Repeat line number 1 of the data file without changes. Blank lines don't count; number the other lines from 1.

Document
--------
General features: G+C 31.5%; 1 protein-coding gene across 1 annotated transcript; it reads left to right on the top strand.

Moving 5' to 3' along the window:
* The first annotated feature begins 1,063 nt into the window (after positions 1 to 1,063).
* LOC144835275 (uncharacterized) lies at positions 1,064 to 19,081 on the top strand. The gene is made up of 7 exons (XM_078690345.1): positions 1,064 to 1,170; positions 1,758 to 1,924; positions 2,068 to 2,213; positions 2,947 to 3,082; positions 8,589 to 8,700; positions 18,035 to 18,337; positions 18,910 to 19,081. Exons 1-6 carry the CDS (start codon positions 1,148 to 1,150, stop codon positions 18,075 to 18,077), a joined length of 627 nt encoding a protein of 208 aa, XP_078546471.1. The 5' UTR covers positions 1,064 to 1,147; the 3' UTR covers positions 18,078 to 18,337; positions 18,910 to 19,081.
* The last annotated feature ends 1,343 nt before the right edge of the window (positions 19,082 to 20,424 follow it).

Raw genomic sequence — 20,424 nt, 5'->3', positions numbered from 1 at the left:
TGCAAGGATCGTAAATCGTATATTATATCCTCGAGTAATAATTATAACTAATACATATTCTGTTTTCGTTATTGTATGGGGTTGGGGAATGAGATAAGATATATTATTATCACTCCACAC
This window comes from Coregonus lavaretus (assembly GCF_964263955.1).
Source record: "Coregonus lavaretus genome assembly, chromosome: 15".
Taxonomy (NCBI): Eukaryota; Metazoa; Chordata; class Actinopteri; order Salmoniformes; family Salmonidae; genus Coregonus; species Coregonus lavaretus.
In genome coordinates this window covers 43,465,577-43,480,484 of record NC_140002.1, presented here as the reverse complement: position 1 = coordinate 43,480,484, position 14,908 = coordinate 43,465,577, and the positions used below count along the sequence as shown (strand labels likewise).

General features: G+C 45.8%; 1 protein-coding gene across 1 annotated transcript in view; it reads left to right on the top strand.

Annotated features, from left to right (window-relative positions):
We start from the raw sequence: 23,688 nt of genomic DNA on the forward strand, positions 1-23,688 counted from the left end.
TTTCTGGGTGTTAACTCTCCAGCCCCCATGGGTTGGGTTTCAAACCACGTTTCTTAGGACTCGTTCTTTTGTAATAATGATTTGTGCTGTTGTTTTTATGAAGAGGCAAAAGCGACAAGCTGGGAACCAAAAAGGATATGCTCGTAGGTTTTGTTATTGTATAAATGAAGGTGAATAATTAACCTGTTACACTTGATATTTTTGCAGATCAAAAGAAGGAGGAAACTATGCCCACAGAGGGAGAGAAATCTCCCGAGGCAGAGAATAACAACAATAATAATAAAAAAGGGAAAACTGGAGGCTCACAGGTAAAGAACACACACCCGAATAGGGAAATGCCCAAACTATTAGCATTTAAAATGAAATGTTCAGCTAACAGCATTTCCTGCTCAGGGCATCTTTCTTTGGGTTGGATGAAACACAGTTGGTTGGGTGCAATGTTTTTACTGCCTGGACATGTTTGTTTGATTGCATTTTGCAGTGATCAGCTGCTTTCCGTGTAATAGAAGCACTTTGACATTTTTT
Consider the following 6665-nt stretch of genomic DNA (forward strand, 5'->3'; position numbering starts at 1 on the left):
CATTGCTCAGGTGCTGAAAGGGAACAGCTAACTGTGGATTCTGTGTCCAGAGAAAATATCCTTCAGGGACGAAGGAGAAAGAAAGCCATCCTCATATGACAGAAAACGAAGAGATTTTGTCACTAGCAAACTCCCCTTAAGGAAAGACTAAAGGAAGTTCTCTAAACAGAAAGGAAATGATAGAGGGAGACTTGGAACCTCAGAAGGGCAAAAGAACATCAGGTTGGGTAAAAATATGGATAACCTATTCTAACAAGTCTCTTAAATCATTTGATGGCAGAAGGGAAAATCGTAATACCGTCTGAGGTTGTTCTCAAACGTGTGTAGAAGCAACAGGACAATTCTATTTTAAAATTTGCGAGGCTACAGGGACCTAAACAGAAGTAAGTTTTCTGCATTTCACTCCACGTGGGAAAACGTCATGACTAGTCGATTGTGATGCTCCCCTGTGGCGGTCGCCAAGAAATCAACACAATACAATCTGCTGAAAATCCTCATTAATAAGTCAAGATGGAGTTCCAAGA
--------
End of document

General features: G+C 31.5%; 1 protein-coding gene across 1 annotated transcript; it reads left to right on the top strand.